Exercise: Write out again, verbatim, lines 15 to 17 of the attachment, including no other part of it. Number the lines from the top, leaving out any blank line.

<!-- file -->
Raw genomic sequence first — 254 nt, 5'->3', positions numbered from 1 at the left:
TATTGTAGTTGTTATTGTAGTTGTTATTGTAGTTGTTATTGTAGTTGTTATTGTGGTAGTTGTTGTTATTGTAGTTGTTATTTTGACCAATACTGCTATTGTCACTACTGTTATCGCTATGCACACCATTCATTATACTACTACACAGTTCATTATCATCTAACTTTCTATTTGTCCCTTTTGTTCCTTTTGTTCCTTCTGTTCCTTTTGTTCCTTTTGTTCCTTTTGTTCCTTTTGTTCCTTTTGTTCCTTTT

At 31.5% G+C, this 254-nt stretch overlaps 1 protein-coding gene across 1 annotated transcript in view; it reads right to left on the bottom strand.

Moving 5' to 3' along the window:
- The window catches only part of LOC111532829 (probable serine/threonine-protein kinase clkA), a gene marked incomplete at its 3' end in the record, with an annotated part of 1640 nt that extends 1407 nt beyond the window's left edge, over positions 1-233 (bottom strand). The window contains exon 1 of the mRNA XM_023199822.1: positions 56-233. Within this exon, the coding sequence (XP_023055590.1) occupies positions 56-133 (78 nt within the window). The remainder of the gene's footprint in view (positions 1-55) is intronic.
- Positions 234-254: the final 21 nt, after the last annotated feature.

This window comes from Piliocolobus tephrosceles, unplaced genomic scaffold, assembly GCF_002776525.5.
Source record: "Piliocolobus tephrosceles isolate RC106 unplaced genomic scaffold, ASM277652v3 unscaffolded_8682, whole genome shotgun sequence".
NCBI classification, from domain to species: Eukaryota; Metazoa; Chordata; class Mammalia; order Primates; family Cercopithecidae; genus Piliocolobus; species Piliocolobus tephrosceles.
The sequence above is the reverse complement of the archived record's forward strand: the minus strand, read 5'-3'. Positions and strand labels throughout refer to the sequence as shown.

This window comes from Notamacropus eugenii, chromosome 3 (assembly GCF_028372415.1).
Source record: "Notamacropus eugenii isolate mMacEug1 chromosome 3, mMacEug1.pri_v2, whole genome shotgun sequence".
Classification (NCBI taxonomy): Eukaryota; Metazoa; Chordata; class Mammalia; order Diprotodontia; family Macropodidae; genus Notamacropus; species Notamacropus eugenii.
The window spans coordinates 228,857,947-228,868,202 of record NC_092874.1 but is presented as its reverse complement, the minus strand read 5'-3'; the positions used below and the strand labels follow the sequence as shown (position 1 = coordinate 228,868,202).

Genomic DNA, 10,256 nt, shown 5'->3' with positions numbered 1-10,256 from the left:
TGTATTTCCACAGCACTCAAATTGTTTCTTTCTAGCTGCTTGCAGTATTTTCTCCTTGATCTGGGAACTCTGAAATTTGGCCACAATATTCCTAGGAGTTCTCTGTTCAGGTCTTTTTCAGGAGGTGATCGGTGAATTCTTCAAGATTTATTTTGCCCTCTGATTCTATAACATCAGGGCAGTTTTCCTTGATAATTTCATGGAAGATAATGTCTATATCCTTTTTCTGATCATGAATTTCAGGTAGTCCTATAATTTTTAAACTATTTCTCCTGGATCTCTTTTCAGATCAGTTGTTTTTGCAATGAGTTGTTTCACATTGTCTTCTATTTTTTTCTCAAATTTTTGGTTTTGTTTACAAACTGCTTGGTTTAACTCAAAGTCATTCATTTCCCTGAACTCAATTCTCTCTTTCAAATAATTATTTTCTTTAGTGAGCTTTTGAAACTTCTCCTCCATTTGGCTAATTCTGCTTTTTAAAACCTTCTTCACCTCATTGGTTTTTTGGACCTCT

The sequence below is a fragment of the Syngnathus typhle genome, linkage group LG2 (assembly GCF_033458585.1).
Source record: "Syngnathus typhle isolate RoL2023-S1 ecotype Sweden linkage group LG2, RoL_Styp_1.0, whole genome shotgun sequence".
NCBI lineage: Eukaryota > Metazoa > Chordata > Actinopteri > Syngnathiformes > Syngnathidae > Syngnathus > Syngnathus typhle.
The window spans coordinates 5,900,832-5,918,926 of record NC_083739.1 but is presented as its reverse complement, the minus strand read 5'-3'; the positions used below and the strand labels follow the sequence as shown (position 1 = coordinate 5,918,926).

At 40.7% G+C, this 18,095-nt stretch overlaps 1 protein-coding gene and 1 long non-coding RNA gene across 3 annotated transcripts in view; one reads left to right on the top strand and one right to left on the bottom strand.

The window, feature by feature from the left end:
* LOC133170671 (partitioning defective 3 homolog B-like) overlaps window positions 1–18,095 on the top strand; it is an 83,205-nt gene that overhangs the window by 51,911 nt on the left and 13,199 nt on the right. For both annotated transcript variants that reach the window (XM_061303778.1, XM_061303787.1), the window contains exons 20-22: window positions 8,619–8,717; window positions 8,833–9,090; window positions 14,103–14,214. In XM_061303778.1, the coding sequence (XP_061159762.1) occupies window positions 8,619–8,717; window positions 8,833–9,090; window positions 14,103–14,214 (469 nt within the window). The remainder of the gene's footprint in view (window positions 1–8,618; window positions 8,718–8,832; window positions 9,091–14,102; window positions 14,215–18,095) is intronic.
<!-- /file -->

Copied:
Genomic DNA, 10,256 nt, shown 5'->3' with positions numbered 1-10,256 from the left:
TGTATTTCCACAGCACTCAAATTGTTTCTTTCTAGCTGCTTGCAGTATTTTCTCCTTGATCTGGGAACTCTGAAATTTGGCCACAATATTCCTAGGAGTTCTCTGTTCAGGTCTTTTTCAGGAGGTGATCGGTGAATTCTTCAAGATTTATTTTGCCCTCTGATTCTATAACATCAGGGCAGTTTTCCTTGATAATTTCATGGAAGATAATGTCTATATCCTTTTTCTGATCATGAATTTCAGGTAGTCCTATAATTTTTAAACTATTTCTCCTGGATCTCTTTTCAGATCAGTTGTTTTTGCAATGAGTTGTTTCACATTGTCTTCTATTTTTTTCTCAAATTTTTGGTTTTGTTTACAAACTGCTTGGTTTAACTCAAAGTCATTCATTTCCCTGAACTCAATTCTCTCTTTCAAATAATTATTTTCTTTAGTGAGCTTTTGAAACTTCTCCTCCATTTGGCTAATTCTGCTTTTTAAAACCTTCTTCACCTCATTGGTTTTTTGGACCTCT

The sequence below is a fragment of the Syngnathus typhle genome, linkage group LG2 (assembly GCF_033458585.1).